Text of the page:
“We live under wide open skies and know where we stand.”
—1 Thessalonians 5:4, The Message
These days I have been driving more often through farmland, and I am entranced with the way the clouds make patterns on the pastureland below. You could be standing in one spot, thinking it is a dark and gray day, when not 10 yards away is a place outside the shadow of the cloud in full sun. And I understand something now that I have not understood before: without that kind of wide-open space, it’s impossible to know where you are standing.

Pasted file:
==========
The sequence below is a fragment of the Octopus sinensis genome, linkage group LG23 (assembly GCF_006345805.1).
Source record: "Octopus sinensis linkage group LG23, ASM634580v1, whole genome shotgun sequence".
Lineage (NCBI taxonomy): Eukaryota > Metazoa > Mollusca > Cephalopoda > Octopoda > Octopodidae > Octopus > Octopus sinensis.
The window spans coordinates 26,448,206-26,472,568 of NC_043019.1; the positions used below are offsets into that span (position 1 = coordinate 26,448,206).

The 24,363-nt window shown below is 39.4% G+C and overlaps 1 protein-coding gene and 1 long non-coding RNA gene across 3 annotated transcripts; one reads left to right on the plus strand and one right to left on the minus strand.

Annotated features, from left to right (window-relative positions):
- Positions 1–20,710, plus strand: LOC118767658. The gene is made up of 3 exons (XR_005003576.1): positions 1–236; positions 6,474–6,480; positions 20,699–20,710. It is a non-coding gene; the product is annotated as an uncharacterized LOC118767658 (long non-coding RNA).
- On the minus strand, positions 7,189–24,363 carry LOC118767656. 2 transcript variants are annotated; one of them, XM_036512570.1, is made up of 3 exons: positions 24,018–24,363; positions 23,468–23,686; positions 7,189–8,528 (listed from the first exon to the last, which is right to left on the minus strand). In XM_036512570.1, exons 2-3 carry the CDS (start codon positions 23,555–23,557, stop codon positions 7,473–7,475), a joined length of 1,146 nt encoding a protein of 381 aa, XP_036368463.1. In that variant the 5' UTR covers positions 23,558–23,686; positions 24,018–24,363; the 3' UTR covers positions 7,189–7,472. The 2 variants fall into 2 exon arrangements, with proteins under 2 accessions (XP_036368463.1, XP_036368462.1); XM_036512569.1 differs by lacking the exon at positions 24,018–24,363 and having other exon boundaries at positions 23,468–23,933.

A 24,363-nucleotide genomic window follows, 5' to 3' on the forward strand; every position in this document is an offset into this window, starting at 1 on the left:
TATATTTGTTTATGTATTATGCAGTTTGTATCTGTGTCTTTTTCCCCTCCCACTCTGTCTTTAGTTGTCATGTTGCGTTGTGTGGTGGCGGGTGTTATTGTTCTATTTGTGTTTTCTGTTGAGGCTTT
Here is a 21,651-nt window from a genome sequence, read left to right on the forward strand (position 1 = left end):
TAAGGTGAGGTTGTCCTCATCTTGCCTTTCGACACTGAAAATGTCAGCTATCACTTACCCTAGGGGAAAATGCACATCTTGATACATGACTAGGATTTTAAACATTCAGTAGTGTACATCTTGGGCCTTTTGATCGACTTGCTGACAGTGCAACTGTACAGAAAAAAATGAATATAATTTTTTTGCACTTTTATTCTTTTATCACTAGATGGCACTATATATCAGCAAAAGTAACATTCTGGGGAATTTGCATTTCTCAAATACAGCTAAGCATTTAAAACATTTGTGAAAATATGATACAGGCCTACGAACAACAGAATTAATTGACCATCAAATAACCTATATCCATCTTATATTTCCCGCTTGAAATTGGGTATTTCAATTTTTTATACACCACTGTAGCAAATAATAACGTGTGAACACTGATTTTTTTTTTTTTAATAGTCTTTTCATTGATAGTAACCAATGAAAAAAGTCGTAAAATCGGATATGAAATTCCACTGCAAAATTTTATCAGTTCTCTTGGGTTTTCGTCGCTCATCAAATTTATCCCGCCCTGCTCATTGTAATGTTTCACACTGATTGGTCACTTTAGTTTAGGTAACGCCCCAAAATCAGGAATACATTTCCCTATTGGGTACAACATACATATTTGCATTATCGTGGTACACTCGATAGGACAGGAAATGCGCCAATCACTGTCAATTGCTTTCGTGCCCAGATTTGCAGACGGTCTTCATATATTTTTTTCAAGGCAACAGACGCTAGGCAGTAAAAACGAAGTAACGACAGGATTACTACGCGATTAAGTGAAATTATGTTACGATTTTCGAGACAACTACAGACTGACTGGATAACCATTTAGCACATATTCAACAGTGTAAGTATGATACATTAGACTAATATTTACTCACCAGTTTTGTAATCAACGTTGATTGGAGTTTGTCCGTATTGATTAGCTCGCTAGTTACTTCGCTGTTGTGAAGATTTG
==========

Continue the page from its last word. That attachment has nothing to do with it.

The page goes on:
As someone who grew up in the city, I am not used to seeing so far around me, miles of open space rolling into the horizon. Time and experience come in small packages. If the sky is gray when you look up, dark is all there is; dark is everything. You don’t have the perspective to see that maybe a short hop away it is already getting lighter.
There is healing in the wideness of creation. There is a grace in seeing the big picture, in knowing how the story ends a short skip across the rolling farmland, in seeing a moment in the shadow of the clouds is only one small drop of dark in a wind-swept land of light, in a world of grace, in a universe of blessedness.